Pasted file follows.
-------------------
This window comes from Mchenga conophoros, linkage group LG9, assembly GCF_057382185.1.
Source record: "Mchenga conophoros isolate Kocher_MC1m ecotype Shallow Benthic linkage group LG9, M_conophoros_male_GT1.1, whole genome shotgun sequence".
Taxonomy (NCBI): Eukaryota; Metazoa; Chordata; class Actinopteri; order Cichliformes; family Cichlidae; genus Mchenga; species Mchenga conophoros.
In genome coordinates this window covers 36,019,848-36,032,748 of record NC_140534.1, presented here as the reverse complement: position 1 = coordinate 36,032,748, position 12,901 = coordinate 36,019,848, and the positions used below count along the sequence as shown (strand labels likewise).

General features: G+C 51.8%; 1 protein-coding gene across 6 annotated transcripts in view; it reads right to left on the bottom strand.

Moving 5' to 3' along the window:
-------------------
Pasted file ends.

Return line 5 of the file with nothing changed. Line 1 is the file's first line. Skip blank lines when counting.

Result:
General features: G+C 51.8%; 1 protein-coding gene across 6 annotated transcripts in view; it reads right to left on the bottom strand.